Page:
Author + information
- Received May 11, 2005
- Revision received August 11, 2005
- Accepted August 15, 2005
- Published online February 7, 2006.
- Chiew Y. Wong, MBBS, FRACP,
- Trisha O’Moore-Sullivan, MBBS, FRACP,
- Rodel Leano, BS,
- Craig Hukins, MBBS, FRACP,
- Carly Jenkins, BS and
- Thomas H. Marwick, MBBS, PhD, FACC⁎ ()
- ↵⁎Reprint requests and correspondence:
Prof. Thomas H. Marwick, University of Queensland Department of Medicine, Princess Alexandra Hospital, Ipswich Road, Brisbane Qld 4102, Australia
Objectives The purpose of this research was to identify the determinants of right ventricular (RV) dysfunction in overweight and obese subjects.
Background Right ventricular dysfunction in obese subjects is usually ascribed to comorbid diseases, especially obstructive sleep apnea. We used tissue Doppler imaging to identify the determinants of RV dysfunction in overweight and obese subjects.
Methods Standard and tissue Doppler echocardiography was performed in 112 overweight (body mass index [BMI] 25 to 29.9 kg/m2) or obese (BMI >30 kg/m2) subjects and 36 referents (BMI <25 kg/m2), including 22 with obstructive sleep apnea but no obesity. Tissue Doppler was used to measure RV systolic (sm) and diastolic (em) velocities and strain indexes.
Results Obese subjects with BMI >35 kg/m2had reduced RV function compared with referent subjects, evidenced by reduced sm(6.5 ± 2.4 cm/s vs. 10.2 ± 1.5 cm/s, p < 0.001), peak strain (−21 ± 4% vs. −28 ± 4%, p < 0.001), peak strain rate (−1.4 ± 0.4 s−1vs. −2.0 ± 0.5 s−1, p < 0.001), and em(−6.8 ± 2.4 cm/s vs. −10.3 ± 2.5 cm/s, p < 0.001), irrespective of the presence of sleep apnea. Similar but lesser degrees of reduced systolic function (p < 0.05) were present in overweight (BMI 25 to 29.9 kg/m2) and mildly obese (BMI 30 to 35 kg/m2) groups. Differences in RV em, sm, and strain indexes were demonstrated between the severely versus overweight and mildly obese groups (p < 0.05). Body mass index remained independently related to RV changes after adjusting for age, log insulin, and mean arterial pressures. In obese patients, these changes were associated with reduced exercise capacity but not the duration of obesity and presence of sleep apnea or its severity.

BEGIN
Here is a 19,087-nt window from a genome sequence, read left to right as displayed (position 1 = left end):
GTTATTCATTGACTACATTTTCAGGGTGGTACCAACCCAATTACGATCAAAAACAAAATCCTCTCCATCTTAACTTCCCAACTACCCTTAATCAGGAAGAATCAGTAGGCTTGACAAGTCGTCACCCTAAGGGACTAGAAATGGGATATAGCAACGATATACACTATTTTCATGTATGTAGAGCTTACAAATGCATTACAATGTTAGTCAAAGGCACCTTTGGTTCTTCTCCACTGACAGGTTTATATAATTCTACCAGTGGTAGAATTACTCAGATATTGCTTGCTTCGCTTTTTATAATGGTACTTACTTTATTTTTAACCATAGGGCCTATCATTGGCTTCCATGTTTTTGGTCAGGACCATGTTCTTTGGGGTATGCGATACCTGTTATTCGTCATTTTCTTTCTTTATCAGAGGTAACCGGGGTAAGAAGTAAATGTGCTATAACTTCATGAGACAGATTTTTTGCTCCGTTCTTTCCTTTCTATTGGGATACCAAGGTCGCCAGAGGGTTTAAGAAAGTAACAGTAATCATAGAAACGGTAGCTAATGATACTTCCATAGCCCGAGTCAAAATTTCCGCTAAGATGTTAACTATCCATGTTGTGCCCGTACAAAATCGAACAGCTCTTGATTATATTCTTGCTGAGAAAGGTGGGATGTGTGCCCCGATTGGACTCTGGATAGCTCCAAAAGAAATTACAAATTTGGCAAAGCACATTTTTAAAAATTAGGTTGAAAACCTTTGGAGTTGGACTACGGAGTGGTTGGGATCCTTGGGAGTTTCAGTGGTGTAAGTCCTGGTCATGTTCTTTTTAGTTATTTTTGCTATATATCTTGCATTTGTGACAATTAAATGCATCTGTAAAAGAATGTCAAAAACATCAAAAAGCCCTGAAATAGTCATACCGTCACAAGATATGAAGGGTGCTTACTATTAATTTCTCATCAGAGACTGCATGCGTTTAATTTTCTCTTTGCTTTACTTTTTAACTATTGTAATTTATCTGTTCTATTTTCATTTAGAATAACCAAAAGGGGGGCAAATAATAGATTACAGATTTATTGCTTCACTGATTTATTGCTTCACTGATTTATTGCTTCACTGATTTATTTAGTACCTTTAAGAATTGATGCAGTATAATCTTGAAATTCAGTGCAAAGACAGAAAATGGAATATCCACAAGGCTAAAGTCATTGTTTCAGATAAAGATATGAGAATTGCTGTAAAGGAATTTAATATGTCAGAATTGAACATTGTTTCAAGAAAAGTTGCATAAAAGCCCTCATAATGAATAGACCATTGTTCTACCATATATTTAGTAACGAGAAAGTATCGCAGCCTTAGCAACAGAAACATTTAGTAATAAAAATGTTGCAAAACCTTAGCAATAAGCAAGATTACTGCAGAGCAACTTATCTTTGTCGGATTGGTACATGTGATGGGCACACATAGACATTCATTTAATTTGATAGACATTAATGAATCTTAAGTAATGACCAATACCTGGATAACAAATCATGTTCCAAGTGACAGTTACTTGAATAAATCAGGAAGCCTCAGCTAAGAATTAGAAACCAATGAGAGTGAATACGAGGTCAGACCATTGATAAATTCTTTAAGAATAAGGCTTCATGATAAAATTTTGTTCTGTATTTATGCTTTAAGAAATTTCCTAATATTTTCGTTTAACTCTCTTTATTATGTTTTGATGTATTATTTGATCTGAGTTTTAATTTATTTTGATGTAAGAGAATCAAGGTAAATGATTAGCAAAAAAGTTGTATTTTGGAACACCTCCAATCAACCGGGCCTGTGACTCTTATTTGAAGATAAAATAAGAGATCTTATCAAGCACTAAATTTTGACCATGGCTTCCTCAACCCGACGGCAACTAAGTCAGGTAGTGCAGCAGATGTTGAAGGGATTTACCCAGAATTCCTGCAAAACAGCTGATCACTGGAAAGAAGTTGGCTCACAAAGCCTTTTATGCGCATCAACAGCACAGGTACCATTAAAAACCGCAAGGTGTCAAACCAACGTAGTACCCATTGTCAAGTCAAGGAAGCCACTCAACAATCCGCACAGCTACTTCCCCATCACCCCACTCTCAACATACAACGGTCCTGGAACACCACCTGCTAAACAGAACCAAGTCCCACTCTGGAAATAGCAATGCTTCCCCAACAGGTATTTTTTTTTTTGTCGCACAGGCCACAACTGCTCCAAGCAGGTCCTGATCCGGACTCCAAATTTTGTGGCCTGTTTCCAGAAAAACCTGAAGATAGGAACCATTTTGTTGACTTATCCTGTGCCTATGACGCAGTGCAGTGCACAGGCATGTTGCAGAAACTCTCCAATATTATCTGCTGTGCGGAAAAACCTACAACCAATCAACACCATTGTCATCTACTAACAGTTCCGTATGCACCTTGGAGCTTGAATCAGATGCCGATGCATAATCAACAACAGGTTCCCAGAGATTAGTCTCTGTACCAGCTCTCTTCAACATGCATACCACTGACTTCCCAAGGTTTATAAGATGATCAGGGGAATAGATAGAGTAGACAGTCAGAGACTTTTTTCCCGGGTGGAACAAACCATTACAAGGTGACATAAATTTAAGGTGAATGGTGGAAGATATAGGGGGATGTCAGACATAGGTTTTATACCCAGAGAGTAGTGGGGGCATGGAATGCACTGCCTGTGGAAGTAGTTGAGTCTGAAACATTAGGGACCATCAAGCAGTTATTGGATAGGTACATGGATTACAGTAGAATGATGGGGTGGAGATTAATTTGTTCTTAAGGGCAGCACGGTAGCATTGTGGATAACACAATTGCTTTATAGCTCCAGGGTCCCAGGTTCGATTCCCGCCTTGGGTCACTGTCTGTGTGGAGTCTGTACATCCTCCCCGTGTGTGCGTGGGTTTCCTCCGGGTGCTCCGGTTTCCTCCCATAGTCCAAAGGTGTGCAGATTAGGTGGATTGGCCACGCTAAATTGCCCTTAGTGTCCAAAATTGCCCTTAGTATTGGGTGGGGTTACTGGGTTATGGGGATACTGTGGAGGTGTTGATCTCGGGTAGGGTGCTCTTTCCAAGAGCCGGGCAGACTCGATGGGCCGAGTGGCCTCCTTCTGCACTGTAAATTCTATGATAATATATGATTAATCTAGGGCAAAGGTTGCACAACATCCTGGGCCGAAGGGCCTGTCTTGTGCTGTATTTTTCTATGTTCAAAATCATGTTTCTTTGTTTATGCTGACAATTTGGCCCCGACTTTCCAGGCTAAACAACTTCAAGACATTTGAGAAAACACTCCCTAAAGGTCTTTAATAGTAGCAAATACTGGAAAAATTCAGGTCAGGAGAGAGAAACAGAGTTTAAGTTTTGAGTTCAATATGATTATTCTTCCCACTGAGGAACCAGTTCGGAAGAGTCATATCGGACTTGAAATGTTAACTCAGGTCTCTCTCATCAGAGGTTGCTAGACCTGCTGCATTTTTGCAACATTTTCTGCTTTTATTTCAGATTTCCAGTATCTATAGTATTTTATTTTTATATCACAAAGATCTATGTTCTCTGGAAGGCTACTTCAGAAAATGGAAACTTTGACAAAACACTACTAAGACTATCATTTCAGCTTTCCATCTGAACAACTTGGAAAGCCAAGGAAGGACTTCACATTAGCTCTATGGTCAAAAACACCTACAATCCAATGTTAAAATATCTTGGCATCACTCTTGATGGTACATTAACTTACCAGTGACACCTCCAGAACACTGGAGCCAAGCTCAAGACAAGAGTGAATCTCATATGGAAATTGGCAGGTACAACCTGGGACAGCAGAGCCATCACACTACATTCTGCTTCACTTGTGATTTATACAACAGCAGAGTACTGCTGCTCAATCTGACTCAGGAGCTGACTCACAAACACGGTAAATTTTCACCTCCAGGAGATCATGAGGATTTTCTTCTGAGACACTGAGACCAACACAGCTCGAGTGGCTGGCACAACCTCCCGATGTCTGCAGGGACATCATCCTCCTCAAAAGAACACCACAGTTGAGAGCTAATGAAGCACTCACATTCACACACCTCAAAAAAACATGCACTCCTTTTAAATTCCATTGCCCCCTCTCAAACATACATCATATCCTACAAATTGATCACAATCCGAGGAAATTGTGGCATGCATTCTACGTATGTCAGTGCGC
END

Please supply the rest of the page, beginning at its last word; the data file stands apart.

Conclusions Increasing BMI is associated with increasing severity of RV dysfunction in overweight and obese subjects without overt heart disease, independent of sleep apnea.
The effect of excess weight on left ventricular (LV) morphology and function has been documented (1), but much less is known about the effects of obesity on right ventricular (RV) characteristics. Right ventricular changes have been attributed to obstructive sleep apnea (OSA) (2), which is highly prevalent in obese subjects, but the contribution of obesity to RV dysfunction is unclear.
The assessment of RV function using M-mode or two-dimensional echocardiographic indexes is difficult due to its complex geometry. Radionuclide ventriculography, magnetic resonance imaging, and three-dimensional echocardiography can be used accurately to measure volumes and ejection fraction (3), but these indexes are load-dependent. Tissue Doppler imaging (TDI) allows measurement of systolic and diastolic myocardial velocities, has a more favorable signal-noise relationship, and permits the derivation of strain, which is a site-specific parameter. Long-axis velocities of the RV (free wall and tricuspid annulus) and strain indexes have been shown to be accurate and reproducible measures of RV systolic function (4–6), and correlate well with the sonomicrometry (6). We used conventional echocardiographic, TDI, and strain indexes to determine whether RV dysfunction was associated with severity of OSA or body mass index (BMI) and identify the correlates of RV functional changes in a cohort of obese and non-obese subjects.
We studied 148 subjects of both genders and divided into four groups based on degree of obesity: severely obese (BMI >35 kg/m2, n = 32); mildly obese (BMI 30 to 34.9 kg/m2, n = 44); overweight (BMI 25 to 29.9 kg/m2, n = 36); and normal weight referent subjects (BMI <25 kg/m2, n = 36). To examine the differential effects of sleep apnea and excess weight, we compared 22 consecutive subjects from our sleep laboratory who were non-obese (BMI <30 kg/m2) but had at least moderate OSA with 22 obese subjects (BMI >30 kg/m2) who all had confirmed sleep apnea on sleep studies, and a control group of 22 BMI-matched patients. To examine the effect of obesity alone, we compared 19 obese subjects without sleep apnea with the controls (Fig. 1).Obese subjects were recruited from general practice and specialist clinics based at a university hospital. Most of these patients had been involved in a previous study where we demonstrated LV changes related to obesity (1). The referent group included healthy volunteers in the community.